This page is part of the Board Strategic Work Group (https://fedoraproject.org/wiki/Unfinished_Board_issues).
The initial question proposed by myself was: "Does letting thousands of contributors do what they want have a negative impact on our OS?" Upon researching this question I found it difficult to find data but it seemed the question was more about the problems and benefits of crowdsourcing. I proposed the question be changed during the meeting and it was generally agreed upon.
What is Crowdsourcing?
Crowdsourcing is basically taking a task normally done by an individual and employee and letting the community do it. Traditionally many people think of wikipedia as an example of crowdsourcing. Where it gets trickier is when we allow crowdsourcing to do decision making.
- Allows for a wider range of experiences and knowledge.
- Very low cost in Fedora's case which is good because our controllable resources are small.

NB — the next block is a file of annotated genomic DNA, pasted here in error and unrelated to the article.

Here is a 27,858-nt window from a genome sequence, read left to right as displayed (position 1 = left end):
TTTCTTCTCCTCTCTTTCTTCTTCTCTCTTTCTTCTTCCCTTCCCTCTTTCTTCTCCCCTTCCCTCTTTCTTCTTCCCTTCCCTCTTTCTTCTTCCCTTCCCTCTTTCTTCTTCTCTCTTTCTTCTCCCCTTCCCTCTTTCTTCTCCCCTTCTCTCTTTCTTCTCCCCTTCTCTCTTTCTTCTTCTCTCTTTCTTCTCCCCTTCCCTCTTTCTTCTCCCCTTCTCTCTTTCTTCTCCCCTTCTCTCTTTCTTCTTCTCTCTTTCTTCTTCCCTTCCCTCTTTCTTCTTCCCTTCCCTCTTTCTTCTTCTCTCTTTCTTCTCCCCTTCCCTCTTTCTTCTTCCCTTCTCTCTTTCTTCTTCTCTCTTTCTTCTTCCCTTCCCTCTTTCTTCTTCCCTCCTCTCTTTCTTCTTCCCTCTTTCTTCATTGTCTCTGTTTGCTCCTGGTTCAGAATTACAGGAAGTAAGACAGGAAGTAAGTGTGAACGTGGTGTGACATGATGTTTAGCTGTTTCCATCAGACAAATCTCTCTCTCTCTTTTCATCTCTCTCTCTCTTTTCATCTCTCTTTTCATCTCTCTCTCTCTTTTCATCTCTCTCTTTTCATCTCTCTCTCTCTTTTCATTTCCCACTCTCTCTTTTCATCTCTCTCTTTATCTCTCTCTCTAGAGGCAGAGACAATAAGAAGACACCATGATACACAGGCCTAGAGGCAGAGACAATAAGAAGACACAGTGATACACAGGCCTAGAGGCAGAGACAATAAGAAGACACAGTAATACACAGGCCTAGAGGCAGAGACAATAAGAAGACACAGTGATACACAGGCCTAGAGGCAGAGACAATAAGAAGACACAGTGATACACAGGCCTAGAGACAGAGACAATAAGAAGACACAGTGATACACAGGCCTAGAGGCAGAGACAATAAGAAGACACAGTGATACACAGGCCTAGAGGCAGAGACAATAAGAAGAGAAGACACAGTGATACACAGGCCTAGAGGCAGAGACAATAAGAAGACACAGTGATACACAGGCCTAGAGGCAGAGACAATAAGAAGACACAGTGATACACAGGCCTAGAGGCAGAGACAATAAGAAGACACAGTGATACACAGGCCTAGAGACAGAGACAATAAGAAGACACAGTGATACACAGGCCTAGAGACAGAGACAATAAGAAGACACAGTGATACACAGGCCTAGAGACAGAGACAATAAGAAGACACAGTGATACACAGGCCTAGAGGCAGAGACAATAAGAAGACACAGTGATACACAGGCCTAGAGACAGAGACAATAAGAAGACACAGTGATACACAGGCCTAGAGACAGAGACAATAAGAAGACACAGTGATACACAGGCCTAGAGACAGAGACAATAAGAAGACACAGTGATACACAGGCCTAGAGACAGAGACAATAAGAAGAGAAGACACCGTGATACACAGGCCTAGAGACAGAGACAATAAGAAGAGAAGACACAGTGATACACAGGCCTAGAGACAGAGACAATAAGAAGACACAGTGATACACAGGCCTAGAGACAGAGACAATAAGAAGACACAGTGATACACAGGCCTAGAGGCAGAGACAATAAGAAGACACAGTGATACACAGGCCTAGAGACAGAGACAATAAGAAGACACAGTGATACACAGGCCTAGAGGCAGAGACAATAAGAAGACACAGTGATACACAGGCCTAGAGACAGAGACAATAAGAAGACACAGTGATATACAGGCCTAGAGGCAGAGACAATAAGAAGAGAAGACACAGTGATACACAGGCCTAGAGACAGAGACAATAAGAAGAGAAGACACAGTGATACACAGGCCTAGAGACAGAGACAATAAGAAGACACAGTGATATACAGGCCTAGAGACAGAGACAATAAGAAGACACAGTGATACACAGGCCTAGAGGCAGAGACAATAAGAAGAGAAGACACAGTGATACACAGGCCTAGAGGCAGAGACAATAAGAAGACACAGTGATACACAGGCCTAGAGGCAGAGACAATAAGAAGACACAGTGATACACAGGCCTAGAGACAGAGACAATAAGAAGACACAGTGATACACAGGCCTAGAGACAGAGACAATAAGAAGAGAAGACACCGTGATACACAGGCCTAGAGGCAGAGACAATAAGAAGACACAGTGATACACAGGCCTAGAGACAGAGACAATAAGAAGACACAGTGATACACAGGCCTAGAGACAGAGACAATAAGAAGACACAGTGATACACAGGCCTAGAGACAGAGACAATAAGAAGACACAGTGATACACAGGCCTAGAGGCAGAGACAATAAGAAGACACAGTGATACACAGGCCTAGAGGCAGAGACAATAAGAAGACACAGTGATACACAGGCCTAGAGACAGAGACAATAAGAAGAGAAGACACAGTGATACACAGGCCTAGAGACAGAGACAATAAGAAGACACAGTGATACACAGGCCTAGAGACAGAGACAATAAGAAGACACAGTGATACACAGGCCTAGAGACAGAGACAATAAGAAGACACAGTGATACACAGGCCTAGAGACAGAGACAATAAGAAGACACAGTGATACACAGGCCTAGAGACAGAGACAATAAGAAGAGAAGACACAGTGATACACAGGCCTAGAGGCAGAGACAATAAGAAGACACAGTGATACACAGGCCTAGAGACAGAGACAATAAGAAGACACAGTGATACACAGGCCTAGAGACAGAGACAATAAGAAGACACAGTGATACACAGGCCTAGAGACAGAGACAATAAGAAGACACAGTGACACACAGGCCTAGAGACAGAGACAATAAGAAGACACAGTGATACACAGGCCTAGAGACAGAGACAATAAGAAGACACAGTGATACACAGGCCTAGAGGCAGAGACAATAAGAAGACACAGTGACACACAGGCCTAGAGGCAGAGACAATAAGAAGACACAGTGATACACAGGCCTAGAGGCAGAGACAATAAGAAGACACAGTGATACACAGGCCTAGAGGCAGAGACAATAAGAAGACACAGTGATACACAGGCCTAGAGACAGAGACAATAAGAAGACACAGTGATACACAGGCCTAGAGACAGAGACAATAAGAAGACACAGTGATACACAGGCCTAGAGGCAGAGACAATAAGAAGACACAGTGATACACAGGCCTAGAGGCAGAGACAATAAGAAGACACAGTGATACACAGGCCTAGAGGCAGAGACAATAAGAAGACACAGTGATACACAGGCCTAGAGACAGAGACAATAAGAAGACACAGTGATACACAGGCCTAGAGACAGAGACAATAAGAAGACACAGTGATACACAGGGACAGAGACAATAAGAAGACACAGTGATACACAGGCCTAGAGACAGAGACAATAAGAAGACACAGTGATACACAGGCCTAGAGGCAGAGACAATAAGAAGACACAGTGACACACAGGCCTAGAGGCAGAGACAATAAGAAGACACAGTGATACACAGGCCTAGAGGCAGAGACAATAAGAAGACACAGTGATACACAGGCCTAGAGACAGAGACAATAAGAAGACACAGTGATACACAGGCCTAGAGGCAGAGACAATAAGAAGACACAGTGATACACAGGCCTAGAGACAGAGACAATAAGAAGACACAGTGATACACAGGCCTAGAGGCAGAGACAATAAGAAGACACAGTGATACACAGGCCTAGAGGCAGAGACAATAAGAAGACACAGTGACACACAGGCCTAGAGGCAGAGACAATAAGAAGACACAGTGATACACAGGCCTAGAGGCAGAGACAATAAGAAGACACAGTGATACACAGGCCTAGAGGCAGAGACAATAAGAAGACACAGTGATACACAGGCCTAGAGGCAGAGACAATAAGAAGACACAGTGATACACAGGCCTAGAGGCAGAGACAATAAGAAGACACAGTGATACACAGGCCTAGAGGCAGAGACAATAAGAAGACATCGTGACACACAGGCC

- People take ownership over what they work on.
- You need lots of people to do it, if only a couple of people are working on a problem they're not really crowdsourcing.
- Can create inefficiencies in the process (managing the thoughts of many is harder then the thought of one)
- Ownership is tricky, when something goes wrong who's job is it to fix things?
One of the ongoing problems in Fedora is decision making wrt the larger community. The individual teams generally have their own process for making decisions and people know about them. The community as a whole though has a bad track record of actually making and acting on decisions.
FAB in particular has no defined decision making process. As a result many of the topic brought up there get dropped or argued but it's mostly academic. The result is our operating system is created by the people doing the work. This is, at it's core, raw crowdsourcing. It also, however, makes the larger goals difficult to define.
So is it good or bad?
No way to know. All of the pros and cons above apply to most parts of Fedora. Without further research though it's impossible to know whether the ad-hoc style of our features and engineering efforts are net good or net bad. As such the initial question of "Does letting thousands of contributors do what they want have a negative impact on our OS?" is impossible to answer at this time.